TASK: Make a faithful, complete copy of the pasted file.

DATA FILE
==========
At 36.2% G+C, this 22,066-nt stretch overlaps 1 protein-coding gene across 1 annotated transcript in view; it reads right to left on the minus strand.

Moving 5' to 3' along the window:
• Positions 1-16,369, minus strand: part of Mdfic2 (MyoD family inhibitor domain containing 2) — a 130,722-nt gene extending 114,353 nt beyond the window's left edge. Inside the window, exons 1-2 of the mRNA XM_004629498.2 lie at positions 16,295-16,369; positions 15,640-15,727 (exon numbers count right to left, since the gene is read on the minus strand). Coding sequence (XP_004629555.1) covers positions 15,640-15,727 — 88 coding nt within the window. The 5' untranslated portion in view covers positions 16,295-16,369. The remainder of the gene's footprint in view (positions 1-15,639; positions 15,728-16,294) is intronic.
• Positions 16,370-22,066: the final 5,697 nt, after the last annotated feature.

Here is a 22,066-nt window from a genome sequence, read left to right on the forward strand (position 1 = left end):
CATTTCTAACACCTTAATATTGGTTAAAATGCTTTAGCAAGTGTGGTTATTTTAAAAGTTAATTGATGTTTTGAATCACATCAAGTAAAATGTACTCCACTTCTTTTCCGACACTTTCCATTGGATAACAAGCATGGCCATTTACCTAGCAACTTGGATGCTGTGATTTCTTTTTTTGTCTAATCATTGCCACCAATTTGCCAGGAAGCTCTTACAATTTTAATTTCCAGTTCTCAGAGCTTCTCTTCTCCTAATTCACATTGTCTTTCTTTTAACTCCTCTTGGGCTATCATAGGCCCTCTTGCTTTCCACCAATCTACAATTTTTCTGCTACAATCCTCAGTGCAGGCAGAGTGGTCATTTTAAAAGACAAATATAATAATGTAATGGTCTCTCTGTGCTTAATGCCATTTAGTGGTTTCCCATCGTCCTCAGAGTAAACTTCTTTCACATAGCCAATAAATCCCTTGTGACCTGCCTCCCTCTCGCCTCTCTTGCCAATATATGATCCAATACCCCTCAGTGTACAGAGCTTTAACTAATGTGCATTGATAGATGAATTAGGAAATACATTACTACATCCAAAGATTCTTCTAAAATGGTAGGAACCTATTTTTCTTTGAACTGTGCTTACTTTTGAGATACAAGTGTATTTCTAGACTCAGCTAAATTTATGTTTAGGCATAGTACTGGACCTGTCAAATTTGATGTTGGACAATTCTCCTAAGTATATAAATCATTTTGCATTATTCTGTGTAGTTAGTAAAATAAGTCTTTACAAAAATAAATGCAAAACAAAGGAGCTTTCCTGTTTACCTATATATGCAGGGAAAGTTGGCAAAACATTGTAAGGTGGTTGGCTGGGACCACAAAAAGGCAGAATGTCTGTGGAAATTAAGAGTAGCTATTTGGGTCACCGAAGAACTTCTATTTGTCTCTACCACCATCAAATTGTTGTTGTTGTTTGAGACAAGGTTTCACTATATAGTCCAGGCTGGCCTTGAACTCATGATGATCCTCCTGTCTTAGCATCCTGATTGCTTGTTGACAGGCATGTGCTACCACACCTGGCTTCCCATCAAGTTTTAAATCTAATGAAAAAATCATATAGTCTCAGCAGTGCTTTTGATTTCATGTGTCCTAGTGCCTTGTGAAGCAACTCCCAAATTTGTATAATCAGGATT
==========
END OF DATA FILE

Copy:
At 36.2% G+C, this 22,066-nt stretch overlaps 1 protein-coding gene across 1 annotated transcript in view; it reads right to left on the minus strand.

Moving 5' to 3' along the window:
• Positions 1-16,369, minus strand: part of Mdfic2 (MyoD family inhibitor domain containing 2) — a 130,722-nt gene extending 114,353 nt beyond the window's left edge. Inside the window, exons 1-2 of the mRNA XM_004629498.2 lie at positions 16,295-16,369; positions 15,640-15,727 (exon numbers count right to left, since the gene is read on the minus strand). Coding sequence (XP_004629555.1) covers positions 15,640-15,727 — 88 coding nt within the window. The 5' untranslated portion in view covers positions 16,295-16,369. The remainder of the gene's footprint in view (positions 1-15,639; positions 15,728-16,294) is intronic.
• Positions 16,370-22,066: the final 5,697 nt, after the last annotated feature.

Here is a 22,066-nt window from a genome sequence, read left to right on the forward strand (position 1 = left end):
CATTTCTAACACCTTAATATTGGTTAAAATGCTTTAGCAAGTGTGGTTATTTTAAAAGTTAATTGATGTTTTGAATCACATCAAGTAAAATGTACTCCACTTCTTTTCCGACACTTTCCATTGGATAACAAGCATGGCCATTTACCTAGCAACTTGGATGCTGTGATTTCTTTTTTTGTCTAATCATTGCCACCAATTTGCCAGGAAGCTCTTACAATTTTAATTTCCAGTTCTCAGAGCTTCTCTTCTCCTAATTCACATTGTCTTTCTTTTAACTCCTCTTGGGCTATCATAGGCCCTCTTGCTTTCCACCAATCTACAATTTTTCTGCTACAATCCTCAGTGCAGGCAGAGTGGTCATTTTAAAAGACAAATATAATAATGTAATGGTCTCTCTGTGCTTAATGCCATTTAGTGGTTTCCCATCGTCCTCAGAGTAAACTTCTTTCACATAGCCAATAAATCCCTTGTGACCTGCCTCCCTCTCGCCTCTCTTGCCAATATATGATCCAATACCCCTCAGTGTACAGAGCTTTAACTAATGTGCATTGATAGATGAATTAGGAAATACATTACTACATCCAAAGATTCTTCTAAAATGGTAGGAACCTATTTTTCTTTGAACTGTGCTTACTTTTGAGATACAAGTGTATTTCTAGACTCAGCTAAATTTATGTTTAGGCATAGTACTGGACCTGTCAAATTTGATGTTGGACAATTCTCCTAAGTATATAAATCATTTTGCATTATTCTGTGTAGTTAGTAAAATAAGTCTTTACAAAAATAAATGCAAAACAAAGGAGCTTTCCTGTTTACCTATATATGCAGGGAAAGTTGGCAAAACATTGTAAGGTGGTTGGCTGGGACCACAAAAAGGCAGAATGTCTGTGGAAATTAAGAGTAGCTATTTGGGTCACCGAAGAACTTCTATTTGTCTCTACCACCATCAAATTGTTGTTGTTGTTTGAGACAAGGTTTCACTATATAGTCCAGGCTGGCCTTGAACTCATGATGATCCTCCTGTCTTAGCATCCTGATTGCTTGTTGACAGGCATGTGCTACCACACCTGGCTTCCCATCAAGTTTTAAATCTAATGAAAAAATCATATAGTCTCAGCAGTGCTTTTGATTTCATGTGTCCTAGTGCCTTGTGAAGCAACTCCCAAATTTGTATAATCAGGATT